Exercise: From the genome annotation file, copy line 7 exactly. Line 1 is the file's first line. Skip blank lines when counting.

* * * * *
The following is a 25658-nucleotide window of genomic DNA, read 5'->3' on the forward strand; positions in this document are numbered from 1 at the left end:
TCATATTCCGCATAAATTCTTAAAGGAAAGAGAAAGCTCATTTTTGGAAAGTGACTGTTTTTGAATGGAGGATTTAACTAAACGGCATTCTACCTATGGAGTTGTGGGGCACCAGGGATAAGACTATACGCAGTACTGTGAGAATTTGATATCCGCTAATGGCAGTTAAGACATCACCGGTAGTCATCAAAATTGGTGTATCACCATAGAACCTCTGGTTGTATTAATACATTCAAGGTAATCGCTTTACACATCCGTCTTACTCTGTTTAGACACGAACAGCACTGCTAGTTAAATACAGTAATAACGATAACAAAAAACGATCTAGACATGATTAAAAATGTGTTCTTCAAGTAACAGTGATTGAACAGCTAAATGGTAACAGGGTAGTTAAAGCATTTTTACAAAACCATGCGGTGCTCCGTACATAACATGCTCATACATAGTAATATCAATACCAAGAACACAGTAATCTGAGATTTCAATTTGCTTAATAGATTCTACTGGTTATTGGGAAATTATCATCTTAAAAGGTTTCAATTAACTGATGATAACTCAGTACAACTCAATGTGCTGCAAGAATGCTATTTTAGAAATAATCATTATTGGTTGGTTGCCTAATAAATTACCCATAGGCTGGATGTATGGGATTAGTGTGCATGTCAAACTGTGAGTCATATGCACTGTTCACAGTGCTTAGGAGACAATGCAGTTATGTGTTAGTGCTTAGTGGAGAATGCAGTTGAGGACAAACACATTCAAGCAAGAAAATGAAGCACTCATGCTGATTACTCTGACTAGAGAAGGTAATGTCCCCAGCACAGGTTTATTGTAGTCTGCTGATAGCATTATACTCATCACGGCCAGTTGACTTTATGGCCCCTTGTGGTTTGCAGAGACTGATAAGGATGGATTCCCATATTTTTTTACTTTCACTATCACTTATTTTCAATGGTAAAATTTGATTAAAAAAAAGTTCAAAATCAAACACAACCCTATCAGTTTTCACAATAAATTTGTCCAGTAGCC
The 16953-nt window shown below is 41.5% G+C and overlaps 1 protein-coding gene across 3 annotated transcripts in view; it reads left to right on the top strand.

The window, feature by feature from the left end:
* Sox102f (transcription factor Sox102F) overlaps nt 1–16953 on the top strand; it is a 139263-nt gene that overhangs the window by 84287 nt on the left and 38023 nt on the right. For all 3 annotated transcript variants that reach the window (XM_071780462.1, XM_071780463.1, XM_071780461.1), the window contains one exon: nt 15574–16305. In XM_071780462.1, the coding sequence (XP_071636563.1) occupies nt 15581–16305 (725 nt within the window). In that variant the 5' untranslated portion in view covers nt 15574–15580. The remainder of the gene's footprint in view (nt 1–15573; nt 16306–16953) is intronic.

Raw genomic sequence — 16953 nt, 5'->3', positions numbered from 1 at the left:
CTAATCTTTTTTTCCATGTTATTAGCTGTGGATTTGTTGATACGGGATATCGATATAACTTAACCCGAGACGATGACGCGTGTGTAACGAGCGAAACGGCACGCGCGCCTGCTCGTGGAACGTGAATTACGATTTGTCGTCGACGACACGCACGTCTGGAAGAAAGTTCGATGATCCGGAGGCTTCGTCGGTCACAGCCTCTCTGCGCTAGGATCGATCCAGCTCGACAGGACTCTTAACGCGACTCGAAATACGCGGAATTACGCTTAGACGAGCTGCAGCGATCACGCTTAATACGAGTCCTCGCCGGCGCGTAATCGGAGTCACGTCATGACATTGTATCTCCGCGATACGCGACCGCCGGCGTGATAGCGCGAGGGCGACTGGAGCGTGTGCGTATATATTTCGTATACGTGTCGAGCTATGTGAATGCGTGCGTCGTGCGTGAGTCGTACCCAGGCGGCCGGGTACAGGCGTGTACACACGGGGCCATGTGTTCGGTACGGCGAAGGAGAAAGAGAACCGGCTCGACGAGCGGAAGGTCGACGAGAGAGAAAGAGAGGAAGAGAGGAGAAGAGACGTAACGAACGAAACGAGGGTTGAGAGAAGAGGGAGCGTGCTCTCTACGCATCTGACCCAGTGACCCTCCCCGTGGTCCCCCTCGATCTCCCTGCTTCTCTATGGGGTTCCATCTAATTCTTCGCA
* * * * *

CTAATCTTTTTTTCCATGTTATTAGCTGTGGATTTGTTGATACGGGATATCGATATAACTTAACCCGAGACGATGACGCGTGTGTAACGAGCGAAACGGCACGCGCGCCTGCTCGTGGAACGTGAATTACGATTTGTCGTCGACGACACGCACGTCTGGAAGAAAGTTCGATGATCCGGAGGCTTCGTCGGTCACAGCCTCTCTGCGCTAGGATCGATCCAGCTCGACAGGACTCTTAACGCGACTCGAAATACGCGGAATTACGCTTAGACGAGCTGCAGCGATCACGCTTAATACGAGTCCTCGCCGGCGCGTAATCGGAGTCACGTCATGACATTGTATCTCCGCGATACGCGACCGCCGGCGTGATAGCGCGAGGGCGACTGGAGCGTGTGCGTATATATTTCGTATACGTGTCGAGCTATGTGAATGCGTGCGTCGTGCGTGAGTCGTACCCAGGCGGCCGGGTACAGGCGTGTACACACGGGGCCATGTGTTCGGTACGGCGAAGGAGAAAGAGAACCGGCTCGACGAGCGGAAGGTCGACGAGAGAGAAAGAGAGGAAGAGAGGAGAAGAGACGTAACGAACGAAACGAGGGTTGAGAGAAGAGGGAGCGTGCTCTCTACGCATCTGACCCAGTGACCCTCCCCGTGGTCCCCCTCGATCTCCCTGCTTCTCTATGGGGTTCCATCTAATTCTTCGCA